Director Roman Polanski earned another entry in his fantastic streak of masterpieces with 1967's aberrant, charming spoof of vampire movies that has Polanski himself portraying the assistant to a Van Helsing-like vampire hunter (the great Irish actor Jack McGowran), both of whom are determined to crash a grand ball for the undead, where they plan to annihilate all attendees. Former fashion model Sharon Tate, captivating in one of her most prominent screen roles, plays a peasant girl with whom Polanski falls in love, but who gets kidnapped by the bloodsuckers.
Polanski met Tate while casting for the film (at first, he wanted soon-to-be Bond girl Jill St. John). He ended up marrying her shortly after the filming concluded. Of course, this romance ended in the most horrible way possible, with Tate and her friends Jay Sebring, Voltek
Frykowski and Abigail Folger being the victims of the Charles Manson Family's murderous 1969 rampage. I still feel an indelible sense of sadness from Polanski's work because of this event (he dedicated his most romantic movie, Tess, "to Sharon"). Tate, stunning to look at and intelligent as well, was a blossoming star of great talent; she's the only worthwhile aspect to Valley of the Dolls, the campy, garish 1968 adaptation of Jacqueline Susann's monster best- seller (unless you're a gay man, you cannot possibly enjoy Valley of the Dolls, except for Tate). Anyway, the pain that Polanski has still had to endure regarding this event in his life has to be unimaginable. I feel for him, truly.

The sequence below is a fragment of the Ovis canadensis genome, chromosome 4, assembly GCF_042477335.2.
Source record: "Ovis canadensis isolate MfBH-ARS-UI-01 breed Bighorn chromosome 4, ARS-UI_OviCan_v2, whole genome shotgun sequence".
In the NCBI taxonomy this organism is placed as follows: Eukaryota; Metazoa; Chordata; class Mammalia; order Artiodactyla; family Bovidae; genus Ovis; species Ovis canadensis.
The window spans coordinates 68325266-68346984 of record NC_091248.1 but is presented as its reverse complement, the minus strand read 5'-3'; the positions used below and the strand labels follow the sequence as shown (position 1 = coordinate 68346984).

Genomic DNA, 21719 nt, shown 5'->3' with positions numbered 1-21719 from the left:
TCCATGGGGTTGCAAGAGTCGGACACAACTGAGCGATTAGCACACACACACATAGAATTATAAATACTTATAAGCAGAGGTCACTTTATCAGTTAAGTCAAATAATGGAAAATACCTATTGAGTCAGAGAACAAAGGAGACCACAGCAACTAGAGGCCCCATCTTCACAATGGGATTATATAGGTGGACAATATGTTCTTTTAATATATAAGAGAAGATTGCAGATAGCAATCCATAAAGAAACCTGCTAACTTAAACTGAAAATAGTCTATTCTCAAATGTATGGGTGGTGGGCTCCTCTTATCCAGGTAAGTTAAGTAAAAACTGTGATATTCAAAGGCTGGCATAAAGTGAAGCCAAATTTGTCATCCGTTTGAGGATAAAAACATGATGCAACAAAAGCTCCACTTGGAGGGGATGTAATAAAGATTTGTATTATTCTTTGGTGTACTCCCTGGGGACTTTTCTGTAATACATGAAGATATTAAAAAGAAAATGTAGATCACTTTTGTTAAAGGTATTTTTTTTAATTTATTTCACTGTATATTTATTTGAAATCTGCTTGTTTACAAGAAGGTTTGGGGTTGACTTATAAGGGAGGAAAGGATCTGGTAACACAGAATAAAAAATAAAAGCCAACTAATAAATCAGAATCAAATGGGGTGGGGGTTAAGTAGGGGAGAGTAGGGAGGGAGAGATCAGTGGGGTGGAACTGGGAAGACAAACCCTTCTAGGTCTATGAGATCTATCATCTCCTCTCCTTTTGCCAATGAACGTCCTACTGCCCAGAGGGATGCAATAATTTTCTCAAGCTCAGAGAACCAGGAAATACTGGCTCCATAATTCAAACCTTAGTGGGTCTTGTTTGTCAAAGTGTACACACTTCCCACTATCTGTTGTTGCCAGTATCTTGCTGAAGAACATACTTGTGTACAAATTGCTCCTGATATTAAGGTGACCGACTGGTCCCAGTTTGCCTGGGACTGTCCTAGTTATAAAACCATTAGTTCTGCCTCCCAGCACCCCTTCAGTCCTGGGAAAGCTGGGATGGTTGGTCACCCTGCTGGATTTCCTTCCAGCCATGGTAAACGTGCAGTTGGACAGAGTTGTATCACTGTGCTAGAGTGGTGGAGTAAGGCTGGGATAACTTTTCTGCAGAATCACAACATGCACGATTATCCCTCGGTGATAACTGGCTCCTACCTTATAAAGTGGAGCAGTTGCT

Upon its first release, MGM cut almost 20 minutes from The Fearless Vampire Killers (originally titled Dance of the Vampires) and added an animated intro, both of which many feel detract from the movie's effectiveness. It's not Chinatown or Repulsion, I will grant, but Polanski's brilliance still shines through, as does his love for Sharon Tate. For this alone, it's a must-see. The gloriously velveteen costumes are from Sophie Devine, the music is from Christopher Komeda (who also did the gentle theme to Rosemary's Baby and even has a band named after him), the rich cinematography comes courtesy of Douglas Slocombe (Raiders of the Lost Ark, The Lavender Hill Mob, Julia), and the clever script is by Polanski and longtime collaborator Gerard Brach (Tess, The Tenant, Jean De Florette, Bitter Moon).